It's going to be that kind of year. The picture isn't exactly bleak, but companies, workers, bosses and consumers alike will be looking for ways to squeeze more out of less, to pinch pennies and prepare for leaner times. The panache of the 1980s will be replaced by the paltriness of the 1990s.

That's how Gerald Celente, director of the Socio-Economic Research Institute of America calls it in trying to figure out what's going to be hot and what's not for 1991.

He bases his predictions on the views of a gaggle of experts who sit around the Institute in Rhinebeck, N.Y., divining trends for business that are then supposed to be translated into new products.

Celente, who recently wrote a book called "Trend Tracking," said trends only matter to business when they hit people, and people usually respond after the trend hits.

A partial list of what will be hitting people in 1991: If all of this sounds like back to the future, it is.

In other words, as has happened before, people are worried about money and afraid of losing their jobs. Hence, there is an upsurge in loyalty, a commodity many human resource experts pronounced dead during the 1980s when jobs were plentiful. Then, it was in vogue to worry about your career, not whether you would have one or what company you would spend it with.

"People found out that when it came to downsizing and meeting the bottom line, they were the bottom line," Celente said.

Celente predicted that because companies will not be hiring in these recessionary times, growth and development will go by the boards. "Companies are cutting back. {The trend will be toward} smaller and weaker. There will be a brain drain. Entrepreneurial growth, though, will be in," he said.

To economize, companies will cut extras and perks such as posh out-of-town meetings and conferences "due to lower profit margins, downsizing and dramatically increased travel costs."

Employees left on the payroll will be expected to pay more of their own way.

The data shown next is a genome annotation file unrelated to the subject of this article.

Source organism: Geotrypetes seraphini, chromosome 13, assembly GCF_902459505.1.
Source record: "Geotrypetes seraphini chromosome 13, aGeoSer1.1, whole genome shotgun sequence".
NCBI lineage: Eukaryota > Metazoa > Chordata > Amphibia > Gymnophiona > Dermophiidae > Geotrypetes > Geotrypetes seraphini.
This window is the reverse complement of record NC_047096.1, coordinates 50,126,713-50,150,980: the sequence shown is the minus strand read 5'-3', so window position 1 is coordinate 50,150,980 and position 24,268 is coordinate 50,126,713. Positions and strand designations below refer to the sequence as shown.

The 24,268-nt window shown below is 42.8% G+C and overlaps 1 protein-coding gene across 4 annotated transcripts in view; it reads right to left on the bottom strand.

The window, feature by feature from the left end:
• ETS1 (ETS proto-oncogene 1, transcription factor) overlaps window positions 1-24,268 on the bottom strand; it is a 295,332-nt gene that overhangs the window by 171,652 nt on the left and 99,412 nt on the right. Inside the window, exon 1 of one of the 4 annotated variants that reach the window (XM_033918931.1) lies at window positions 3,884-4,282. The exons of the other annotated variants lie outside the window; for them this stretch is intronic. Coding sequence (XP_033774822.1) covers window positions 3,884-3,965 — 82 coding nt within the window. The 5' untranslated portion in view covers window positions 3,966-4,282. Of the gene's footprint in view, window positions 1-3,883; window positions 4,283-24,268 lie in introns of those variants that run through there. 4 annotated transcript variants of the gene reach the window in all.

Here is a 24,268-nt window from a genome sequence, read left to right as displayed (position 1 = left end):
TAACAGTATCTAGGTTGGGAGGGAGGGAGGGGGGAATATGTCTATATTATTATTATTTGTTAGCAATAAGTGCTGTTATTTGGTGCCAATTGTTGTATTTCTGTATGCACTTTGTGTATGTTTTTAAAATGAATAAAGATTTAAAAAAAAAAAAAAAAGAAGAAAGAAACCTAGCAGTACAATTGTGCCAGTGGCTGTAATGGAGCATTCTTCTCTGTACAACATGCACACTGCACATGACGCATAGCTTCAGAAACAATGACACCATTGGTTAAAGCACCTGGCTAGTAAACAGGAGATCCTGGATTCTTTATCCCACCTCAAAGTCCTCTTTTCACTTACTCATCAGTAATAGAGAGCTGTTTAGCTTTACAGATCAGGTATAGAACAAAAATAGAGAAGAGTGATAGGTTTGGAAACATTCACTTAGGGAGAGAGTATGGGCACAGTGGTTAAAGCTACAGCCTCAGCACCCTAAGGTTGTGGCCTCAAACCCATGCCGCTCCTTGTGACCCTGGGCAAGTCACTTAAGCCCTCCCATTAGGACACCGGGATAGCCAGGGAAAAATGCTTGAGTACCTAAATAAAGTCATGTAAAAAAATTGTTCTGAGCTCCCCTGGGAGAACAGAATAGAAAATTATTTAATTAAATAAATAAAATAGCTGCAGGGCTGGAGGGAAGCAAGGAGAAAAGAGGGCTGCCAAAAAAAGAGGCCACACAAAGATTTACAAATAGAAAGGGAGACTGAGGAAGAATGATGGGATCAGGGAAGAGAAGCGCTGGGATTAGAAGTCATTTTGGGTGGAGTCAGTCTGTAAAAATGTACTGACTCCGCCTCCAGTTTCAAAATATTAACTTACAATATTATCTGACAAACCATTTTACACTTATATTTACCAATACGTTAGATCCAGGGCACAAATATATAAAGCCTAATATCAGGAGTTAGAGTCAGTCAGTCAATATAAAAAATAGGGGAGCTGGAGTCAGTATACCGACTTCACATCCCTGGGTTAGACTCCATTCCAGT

As health care costs increase and profits dwindle, employees will be asked to pick up some of the bill.

The only safe harbor in this storm, he predicted, will be unions.

"As people fight for higher pay, or against pay reductions or overwork, they are going to find they have to band together to protect their jobs at a time when jobs are scarce," he said. "Workers will gravitate to unions."

Saving, not spending, will be on people's minds.

Aging baby boomers, who have acquired much of the "stuff" they need, will begin to put more money in the bank.

"The number one wish will be to crawl out from the weight of the debt they acquired to purchase these things," he said. They also will stop spending because of the fear of being laid off or not being able to find a job.

Those who continue to spend will be looking to stretch their dollars. Enter warehouse shopping, where consumers can buy in bulk and feel like they have gotten a deal. Women will shuck their shoulder pads, a power symbol of the 1980s, for short skirts and "leggings" that will provide for many mix-and-match outfits -- another personal economy move.

The young, meanwhile, will be acting much like the flower children of the 1960s who rebelled against the materialism of the 1950s. They will ridicule, rather than revere, material gain at all costs. Donald Trump, Dynasty and Dallas are out.

As the recession worsens, the institute forecasts "auction mania," in which the ubiquitous real estate agent will be replaced by the auctioneer. "Creditors will be happy to get any return on their losses," he said.

For those who do fall on hard times, there is help coming from another front.

Challenger, Gray & Christmas Inc., an international outplacement consulting firm based in Chicago, will expand its free annual national job search call-in to two days: Dec. 26 and 27.

"We believe there is a particular sense of urgency this year among the rising number of job seekers who are the victims of cutbacks, as they view the job market," said James E. Challenger, president of Challenger, Gray & Christmas.

On those days, Challenger said his firm will offer free job search advice from 9 a.m. to 5 p.m. (central time).

The number is 312-332-5790.

For those who have to use it, a happier new year.